We want this Year to arouse in every believer the aspiration to profess the faith in fullness and with renewed conviction, with confidence and hope. It will also be a good opportunity to intensify the celebration of the faith in the liturgy, especially in the Eucharist, which is “the summit towards which the activity of the Church is directed; ... and also the source from which all its power flows” (Lumen Gentium). At the same time, we make it our prayer that believers’ witness of life may grow in credibility.
To rediscover the content of the faith that is professed, celebrated, lived and prayed, and to reflect on the act of faith, is a task that every believer must make his own, especially in the course of this Year.
Not without reason, Christians in the early centuries were required to learn the creed from memory. It served them as a daily prayer not to forget the commitment they had undertaken in baptism. With words rich in meaning, Saint Augustine speaks of this in a homily on the redditio symboli, the handing over of the creed: “the symbol of the holy mystery that you have all received together and that today you have recited one by one, are the words on which the faith of Mother Church is firmly built above the stable foundation that is Christ the Lord. You have received it and recited it, but in your minds and hearts you must keep it ever present, you must repeat it in your beds, recall it in the public squares and not forget it during meals: even when your body is asleep, you must watch over it with your hearts.”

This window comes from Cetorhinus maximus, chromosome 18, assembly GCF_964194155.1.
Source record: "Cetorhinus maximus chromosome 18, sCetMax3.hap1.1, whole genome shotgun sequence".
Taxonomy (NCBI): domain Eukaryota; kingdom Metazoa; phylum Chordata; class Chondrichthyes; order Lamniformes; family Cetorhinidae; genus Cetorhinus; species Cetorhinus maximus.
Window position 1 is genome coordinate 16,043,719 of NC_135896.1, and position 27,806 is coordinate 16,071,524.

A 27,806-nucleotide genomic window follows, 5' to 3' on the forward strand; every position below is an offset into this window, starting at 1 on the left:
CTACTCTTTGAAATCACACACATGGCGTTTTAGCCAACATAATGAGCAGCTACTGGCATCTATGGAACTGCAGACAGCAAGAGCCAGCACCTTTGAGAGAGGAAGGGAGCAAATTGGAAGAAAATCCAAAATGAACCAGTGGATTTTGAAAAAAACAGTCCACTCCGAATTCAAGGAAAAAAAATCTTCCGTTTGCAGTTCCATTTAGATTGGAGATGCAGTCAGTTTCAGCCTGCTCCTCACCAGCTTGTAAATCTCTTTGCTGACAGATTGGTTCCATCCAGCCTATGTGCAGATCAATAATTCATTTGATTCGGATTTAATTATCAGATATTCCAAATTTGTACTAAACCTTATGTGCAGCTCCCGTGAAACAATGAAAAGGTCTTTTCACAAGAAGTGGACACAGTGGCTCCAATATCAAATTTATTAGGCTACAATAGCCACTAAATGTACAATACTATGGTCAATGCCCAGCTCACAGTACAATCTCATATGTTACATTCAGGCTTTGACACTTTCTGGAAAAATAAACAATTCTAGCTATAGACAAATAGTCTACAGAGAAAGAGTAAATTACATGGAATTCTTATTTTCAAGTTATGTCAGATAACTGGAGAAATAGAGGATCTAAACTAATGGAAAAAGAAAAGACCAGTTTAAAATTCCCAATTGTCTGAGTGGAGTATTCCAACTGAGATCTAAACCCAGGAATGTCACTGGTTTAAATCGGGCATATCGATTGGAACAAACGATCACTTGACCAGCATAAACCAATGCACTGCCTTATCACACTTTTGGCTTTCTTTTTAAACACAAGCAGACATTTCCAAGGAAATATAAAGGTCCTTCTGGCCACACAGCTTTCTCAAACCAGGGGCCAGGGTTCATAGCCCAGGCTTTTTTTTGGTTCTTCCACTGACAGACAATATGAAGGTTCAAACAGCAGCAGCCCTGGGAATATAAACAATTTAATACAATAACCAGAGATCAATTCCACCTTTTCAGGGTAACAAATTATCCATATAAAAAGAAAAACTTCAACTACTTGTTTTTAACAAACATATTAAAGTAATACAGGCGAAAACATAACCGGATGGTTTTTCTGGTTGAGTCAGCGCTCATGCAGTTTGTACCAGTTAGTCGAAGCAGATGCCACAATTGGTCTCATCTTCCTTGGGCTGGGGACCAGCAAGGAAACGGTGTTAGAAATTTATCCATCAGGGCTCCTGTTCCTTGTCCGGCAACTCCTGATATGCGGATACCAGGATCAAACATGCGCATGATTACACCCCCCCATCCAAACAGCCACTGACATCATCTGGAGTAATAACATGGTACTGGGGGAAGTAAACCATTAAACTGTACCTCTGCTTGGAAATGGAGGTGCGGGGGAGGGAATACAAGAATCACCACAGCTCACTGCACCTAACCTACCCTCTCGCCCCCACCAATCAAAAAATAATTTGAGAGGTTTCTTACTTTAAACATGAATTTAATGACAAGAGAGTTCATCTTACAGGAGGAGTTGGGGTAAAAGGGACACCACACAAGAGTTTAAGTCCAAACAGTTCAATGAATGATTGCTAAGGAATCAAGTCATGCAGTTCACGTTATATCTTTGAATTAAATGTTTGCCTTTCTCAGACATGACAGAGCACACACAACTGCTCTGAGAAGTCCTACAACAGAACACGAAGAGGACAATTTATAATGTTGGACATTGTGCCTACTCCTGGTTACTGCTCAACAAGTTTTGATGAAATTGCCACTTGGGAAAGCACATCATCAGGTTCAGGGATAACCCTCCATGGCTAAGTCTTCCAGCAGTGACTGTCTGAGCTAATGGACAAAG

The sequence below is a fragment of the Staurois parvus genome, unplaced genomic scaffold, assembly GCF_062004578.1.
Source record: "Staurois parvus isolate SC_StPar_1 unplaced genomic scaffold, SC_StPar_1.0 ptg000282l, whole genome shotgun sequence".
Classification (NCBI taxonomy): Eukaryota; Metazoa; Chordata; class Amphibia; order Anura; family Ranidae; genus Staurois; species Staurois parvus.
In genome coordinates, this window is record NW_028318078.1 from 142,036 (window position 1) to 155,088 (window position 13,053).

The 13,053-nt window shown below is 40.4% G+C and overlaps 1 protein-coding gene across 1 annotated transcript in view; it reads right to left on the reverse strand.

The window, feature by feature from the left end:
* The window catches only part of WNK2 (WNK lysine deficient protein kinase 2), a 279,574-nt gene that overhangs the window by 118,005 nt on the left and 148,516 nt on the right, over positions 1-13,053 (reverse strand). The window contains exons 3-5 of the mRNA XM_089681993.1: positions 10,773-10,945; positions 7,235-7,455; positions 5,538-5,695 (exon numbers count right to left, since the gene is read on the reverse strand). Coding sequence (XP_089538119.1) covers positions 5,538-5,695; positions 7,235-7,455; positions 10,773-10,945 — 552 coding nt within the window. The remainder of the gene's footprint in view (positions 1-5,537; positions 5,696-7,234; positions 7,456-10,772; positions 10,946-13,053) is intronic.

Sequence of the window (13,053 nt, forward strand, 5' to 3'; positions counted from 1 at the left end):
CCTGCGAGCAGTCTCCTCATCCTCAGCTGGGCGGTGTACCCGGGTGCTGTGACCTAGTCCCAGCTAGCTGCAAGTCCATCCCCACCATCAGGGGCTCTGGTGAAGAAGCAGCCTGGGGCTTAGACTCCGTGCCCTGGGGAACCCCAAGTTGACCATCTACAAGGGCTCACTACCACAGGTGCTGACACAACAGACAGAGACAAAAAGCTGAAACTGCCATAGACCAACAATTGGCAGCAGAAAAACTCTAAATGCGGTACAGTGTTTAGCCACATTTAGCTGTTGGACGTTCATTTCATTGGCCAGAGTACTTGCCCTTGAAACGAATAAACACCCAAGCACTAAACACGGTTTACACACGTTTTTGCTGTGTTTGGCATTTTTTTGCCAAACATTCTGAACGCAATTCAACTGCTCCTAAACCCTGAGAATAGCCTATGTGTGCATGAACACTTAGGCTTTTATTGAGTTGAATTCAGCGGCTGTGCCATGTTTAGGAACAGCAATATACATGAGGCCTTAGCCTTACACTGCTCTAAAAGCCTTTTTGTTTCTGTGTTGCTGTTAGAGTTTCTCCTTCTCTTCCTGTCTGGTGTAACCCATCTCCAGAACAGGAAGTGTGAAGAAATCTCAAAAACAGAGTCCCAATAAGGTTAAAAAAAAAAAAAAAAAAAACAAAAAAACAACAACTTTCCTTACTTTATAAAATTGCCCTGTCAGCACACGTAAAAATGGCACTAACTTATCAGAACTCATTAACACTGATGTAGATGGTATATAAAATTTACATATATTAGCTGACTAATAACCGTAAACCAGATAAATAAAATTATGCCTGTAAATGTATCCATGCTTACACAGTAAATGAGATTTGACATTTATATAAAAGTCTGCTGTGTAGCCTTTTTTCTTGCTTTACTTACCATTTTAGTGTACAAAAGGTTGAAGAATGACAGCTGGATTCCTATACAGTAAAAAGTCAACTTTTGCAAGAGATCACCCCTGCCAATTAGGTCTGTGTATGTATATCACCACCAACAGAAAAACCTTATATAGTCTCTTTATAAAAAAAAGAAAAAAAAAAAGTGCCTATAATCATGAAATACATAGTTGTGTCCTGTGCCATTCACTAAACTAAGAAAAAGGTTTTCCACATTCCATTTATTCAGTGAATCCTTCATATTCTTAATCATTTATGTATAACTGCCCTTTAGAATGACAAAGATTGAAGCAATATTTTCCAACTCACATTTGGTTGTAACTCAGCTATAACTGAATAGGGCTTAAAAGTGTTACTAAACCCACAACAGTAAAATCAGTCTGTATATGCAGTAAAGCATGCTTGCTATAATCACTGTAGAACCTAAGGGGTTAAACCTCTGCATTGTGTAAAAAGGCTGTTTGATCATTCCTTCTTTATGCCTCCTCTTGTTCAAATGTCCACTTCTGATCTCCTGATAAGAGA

Porta Fidei 9
Reflection - Well, here we have a nice little summary of what the year of faith is meant to achieve. Through this year, however we choose to enter into it and move through it, we are to profess the faith with greater conviction, celebrate the faith with greater intensity, especially in the Eucharist, and witness to the faith with integrity—live it out.
Profess, celebrate, witness—these are the three actions we do with faith. The Pope will go on shortly to explore how professing the faith implies knowing it, and so the importance of study, catechesis, taking the responsibility for educating ourselves in our Catholic faith.
In this passage, though, he starts with the Creed, that most fundamental basic proclamation of faith. Probably most of us do in fact know the Creed by heart, since we pray it in Church every Sunday. I wonder how much time we spend reflecting on it, though. Sometimes we can rattle it off like a list of dogmas we check off: ‘I believe in God… check! The Father almighty… check! Maker of heaven and earth… check!’
That’s not what it is, fundamentally, although we do certainly believe all these things to be true. But these statements call us into a relationship that should change our lives, a relationship that has profound implications for how we think, what we do, how we treat others.
If I believe in God the Father almighty, I have to act as his beloved son. If God is really God and Father, then the world is not a cold wilderness in which I have to scrabble, claw, and fight for survival. If God is maker of heaven and earth, all things visible and invisible, then I have to treat every created person and thing with reverence and great care. If I believe all that we say about Jesus in the Creed, then He is the most important person in my life, and everything else revolves around him, my Lord and Savior.